Marcos Acayaba: São Paulo, modernism and building in Brazil

Acayaba House designed by Marcos Acayaba
Acayaba House designed by Marcos Acayaba.
(Image credit: Nelson Kon)

From designing an iconic house for his sister-in-law (now his current house and studio) when he was only 28, to working on a variety of inspiring public projects and teaching at the University of São Paulo, Marcos Acayaba's more than 30-year career and architectural explorations into different techniques, forms and materials, have placed him among the country's most esteemed creatives.

Wallpaper*: Has your neighbourhood (Cidade Jardim) changed much since you built Residencia Milan there?
Marcos Acayaba: Yes, there was a lot of construction and everything has been built since then. At first we had no gate and the house was open to the street, and had no garden. Then things changed and for security reasons we started to close the house off and to be more careful. We needed to add a fence and gate.

W*: Was Residencia Milan the first house you designed?
No, it was about the tenth. It was for my sister-in-law who was a great client. If I had designed it for myself it would have been so much more difficult. It is a difficult task for an architect to design his house, especially for a young one and then I was just 28 years old. And I love it; I really think it is the best thing I have ever designed.

The Milan House

The Milan House.

(Image credit: Jomar Bragança)

W*: The materials you used here are very simple – concrete and wood. What type of wood did you use?
It is a Brazilian type of wood, called Perobinha-do-Campo. It used to be very common back then, but it is almost extinct today and it's really rare to find it.

W*: You are a born and bred Paulistano. What do you think of the city of São Paulo?
São Paulo is a place in permanent construction mode. Everything changes so quickly; there is really no part of the town that remains as you remember it a few years ago. In the 1960s and 70s it was a very pleasant and smaller city but now it is so vastly different, especially if you count the suburbs. And it is very dynamic but can be quite aggressive and violent too. It is a city that offers a lot of work opportunities, which is why lots of people come here, from all over Brazil but also from abroad. It is a melting pot for different cultures.

Baeta House

Baeta House, 1993.

(Image credit: Nelson Kon)

W*: There is a strong modernist legacy here. How did that affect the architectural landscape?
It all started with the spirit of Le Corbusier. Brazil was a country with strong ties with France – and then with the US. Le Corbusier came here to make the Rio project and the Brazilian team that worked with him on that, mainly Niemeyer and Costa, gained a lot of recognition after that. So modern architecture had a great value in Brazil at that moment.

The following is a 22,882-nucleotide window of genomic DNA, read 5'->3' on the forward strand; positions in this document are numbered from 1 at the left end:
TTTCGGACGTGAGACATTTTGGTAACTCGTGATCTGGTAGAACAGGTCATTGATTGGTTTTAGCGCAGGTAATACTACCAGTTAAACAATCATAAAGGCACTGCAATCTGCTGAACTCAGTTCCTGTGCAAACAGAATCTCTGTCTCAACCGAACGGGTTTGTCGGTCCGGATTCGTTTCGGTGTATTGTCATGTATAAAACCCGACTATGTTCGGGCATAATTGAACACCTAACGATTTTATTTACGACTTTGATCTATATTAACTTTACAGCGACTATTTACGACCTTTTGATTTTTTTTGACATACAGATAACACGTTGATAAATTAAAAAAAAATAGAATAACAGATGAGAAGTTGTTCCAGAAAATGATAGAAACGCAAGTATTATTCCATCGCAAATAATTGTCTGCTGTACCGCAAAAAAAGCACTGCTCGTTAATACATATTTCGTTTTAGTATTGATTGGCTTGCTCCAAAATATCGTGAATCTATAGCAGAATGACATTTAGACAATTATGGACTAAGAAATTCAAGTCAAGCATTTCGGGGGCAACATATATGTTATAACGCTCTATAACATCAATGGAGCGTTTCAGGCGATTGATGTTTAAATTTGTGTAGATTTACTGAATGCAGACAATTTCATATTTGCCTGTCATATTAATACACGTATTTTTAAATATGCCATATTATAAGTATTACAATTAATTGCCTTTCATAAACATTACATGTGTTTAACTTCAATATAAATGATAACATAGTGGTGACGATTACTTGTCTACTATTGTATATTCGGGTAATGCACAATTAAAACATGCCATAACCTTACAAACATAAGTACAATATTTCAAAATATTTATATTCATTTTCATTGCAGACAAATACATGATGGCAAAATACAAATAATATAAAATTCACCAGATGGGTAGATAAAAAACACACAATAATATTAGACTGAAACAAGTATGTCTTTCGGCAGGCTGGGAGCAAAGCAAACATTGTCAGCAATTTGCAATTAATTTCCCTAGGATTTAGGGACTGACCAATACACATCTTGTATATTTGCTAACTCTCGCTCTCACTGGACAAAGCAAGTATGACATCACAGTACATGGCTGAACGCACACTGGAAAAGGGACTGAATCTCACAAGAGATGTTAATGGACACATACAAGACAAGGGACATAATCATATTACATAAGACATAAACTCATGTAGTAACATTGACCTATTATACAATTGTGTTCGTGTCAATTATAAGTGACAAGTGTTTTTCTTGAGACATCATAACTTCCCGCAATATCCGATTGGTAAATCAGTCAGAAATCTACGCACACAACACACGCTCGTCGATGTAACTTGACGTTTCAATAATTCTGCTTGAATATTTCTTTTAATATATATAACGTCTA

W*: How did São Paulo develop after that?
São Paulo was mainly a commercial and industrial city; it was not like Rio, which was the capital then. It became a city with a lot of vertical buildings. There was also a big influence from the American architects, like Richard Neutra, to the Paulista architects in the 1960s. Their influence was as big as Le Corbusier's. For example, Artigas created Frank Lloyd Wright-style architecture and another important architect, Rino Levy, also designed with an American influence.

Olga House, 1990-2, Marcos Acayaba

Olga House, 1990-2.

(Image credit: Nelson Kon)

Butantã Housing, 2004, Marcos Acayaba

Butantã Housing, 2004.

(Image credit: Gal Oppido)

Acayaba House, 1997

Acayaba House, 1997.

(Image credit: Sebastián Crespo)


For more information, visit the Marcos Acayaba Arquitetetos website

Ellie Stathaki is the Architecture & Environment Director at Wallpaper*. She trained as an architect at the Aristotle University of Thessaloniki in Greece and studied architectural history at the Bartlett in London. Now an established journalist, she has been a member of the Wallpaper* team since 2006, visiting buildings across the globe and interviewing leading architects such as Tadao Ando and Rem Koolhaas. Ellie has also taken part in judging panels, moderated events, curated shows and contributed in books, such as The Contemporary House (Thames & Hudson, 2018), Glenn Sestig Architecture Diary (2020) and House London (2022).